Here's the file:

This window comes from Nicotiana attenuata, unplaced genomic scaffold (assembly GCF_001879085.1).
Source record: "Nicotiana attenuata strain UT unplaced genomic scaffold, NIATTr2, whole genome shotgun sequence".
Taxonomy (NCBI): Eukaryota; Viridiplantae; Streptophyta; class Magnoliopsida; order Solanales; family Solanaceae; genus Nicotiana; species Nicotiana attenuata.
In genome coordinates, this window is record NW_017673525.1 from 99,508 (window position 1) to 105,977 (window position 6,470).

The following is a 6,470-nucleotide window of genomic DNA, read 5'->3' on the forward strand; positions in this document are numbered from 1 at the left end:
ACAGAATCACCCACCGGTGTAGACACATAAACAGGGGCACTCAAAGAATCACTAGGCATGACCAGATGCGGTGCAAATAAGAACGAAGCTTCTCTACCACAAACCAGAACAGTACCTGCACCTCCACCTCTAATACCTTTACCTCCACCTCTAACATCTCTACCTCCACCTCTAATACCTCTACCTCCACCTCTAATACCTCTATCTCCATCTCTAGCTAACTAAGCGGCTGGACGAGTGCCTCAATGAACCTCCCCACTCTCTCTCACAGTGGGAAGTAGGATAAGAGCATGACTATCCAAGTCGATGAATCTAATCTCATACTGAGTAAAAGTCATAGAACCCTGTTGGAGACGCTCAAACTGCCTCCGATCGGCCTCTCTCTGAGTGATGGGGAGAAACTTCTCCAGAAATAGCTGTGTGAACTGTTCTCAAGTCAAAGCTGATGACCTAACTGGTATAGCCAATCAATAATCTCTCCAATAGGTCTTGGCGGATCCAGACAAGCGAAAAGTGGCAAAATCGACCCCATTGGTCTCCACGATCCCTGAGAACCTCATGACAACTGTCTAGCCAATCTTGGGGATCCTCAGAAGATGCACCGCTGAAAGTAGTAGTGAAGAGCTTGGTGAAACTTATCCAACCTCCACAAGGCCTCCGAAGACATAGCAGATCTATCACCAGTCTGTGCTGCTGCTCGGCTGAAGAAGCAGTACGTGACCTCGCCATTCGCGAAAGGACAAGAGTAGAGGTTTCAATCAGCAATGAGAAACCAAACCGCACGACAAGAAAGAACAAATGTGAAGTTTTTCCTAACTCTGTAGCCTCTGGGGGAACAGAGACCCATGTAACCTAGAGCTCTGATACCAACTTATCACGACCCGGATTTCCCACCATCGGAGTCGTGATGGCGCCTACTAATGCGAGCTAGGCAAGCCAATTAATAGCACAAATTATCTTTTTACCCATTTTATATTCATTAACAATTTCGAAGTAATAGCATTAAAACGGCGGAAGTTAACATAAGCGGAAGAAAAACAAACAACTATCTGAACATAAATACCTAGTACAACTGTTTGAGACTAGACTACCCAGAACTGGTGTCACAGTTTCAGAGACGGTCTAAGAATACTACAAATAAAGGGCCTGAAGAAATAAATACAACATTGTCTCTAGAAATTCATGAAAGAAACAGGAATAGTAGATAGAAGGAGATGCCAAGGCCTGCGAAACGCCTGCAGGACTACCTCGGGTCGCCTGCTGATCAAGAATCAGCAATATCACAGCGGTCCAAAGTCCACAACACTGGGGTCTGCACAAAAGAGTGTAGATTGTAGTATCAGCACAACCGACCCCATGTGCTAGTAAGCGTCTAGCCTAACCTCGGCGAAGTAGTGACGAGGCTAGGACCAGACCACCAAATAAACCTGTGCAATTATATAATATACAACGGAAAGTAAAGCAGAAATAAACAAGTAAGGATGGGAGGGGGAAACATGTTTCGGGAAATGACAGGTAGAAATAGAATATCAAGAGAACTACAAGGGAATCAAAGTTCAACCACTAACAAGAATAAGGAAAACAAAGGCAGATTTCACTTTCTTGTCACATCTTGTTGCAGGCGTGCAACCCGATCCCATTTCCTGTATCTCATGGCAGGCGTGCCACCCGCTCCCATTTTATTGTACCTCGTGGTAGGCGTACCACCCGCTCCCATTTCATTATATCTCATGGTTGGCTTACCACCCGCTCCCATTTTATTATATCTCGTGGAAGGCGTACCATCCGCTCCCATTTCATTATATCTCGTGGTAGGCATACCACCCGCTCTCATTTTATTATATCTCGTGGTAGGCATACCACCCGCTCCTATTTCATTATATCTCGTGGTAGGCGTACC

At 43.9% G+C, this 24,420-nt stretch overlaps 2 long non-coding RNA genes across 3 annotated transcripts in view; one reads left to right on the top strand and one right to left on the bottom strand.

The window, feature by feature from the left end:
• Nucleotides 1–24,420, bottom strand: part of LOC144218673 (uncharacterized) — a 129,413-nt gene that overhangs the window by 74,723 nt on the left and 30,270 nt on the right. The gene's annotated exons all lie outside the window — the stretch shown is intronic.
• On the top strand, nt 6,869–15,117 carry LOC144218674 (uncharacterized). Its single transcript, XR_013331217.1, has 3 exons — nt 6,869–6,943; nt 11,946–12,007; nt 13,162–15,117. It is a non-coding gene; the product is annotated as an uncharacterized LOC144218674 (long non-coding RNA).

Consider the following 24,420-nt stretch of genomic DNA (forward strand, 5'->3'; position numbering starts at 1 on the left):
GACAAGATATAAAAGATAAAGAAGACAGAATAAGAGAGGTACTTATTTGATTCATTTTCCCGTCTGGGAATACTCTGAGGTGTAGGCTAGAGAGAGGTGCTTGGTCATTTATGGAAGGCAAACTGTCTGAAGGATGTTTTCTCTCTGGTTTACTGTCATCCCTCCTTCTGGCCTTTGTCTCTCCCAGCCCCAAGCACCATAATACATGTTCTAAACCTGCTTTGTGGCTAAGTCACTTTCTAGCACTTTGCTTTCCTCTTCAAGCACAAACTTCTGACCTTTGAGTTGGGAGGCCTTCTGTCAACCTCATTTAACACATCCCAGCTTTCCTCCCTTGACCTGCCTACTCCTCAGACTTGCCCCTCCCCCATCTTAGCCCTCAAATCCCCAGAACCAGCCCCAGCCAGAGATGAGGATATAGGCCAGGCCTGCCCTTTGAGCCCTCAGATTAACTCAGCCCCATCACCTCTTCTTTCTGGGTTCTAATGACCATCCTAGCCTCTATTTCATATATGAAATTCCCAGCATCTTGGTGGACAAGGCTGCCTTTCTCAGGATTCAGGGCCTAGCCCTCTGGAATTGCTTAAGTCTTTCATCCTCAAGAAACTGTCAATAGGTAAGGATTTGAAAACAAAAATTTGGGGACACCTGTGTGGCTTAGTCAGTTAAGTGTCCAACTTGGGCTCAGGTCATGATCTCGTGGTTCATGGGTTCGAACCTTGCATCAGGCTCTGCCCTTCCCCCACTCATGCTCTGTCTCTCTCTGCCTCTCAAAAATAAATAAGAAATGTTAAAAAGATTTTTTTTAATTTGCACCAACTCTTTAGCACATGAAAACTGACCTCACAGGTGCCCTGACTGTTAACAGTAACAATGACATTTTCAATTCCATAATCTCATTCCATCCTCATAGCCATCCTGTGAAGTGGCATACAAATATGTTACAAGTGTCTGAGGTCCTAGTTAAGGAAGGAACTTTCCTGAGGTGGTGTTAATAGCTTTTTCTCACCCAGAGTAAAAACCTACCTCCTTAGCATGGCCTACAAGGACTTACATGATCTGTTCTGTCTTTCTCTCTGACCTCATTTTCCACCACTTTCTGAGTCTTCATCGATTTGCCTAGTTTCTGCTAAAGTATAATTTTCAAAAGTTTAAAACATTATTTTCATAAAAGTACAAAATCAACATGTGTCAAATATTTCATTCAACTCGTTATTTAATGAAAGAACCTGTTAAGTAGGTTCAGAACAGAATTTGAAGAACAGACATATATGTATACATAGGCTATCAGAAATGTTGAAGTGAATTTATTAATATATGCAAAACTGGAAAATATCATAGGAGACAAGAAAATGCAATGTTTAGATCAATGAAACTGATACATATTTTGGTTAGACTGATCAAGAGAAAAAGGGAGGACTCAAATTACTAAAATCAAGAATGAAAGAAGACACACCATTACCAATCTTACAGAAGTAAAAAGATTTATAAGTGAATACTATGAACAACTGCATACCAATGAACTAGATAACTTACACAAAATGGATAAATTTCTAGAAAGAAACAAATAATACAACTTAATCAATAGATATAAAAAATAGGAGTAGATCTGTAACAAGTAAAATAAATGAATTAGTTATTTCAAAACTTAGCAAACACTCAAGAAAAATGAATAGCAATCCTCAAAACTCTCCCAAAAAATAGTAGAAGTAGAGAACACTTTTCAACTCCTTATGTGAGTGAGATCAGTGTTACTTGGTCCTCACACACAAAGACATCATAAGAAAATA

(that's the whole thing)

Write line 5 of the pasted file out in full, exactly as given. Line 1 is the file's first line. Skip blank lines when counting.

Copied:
The following is a 6,470-nucleotide window of genomic DNA, read 5'->3' on the forward strand; positions in this document are numbered from 1 at the left end: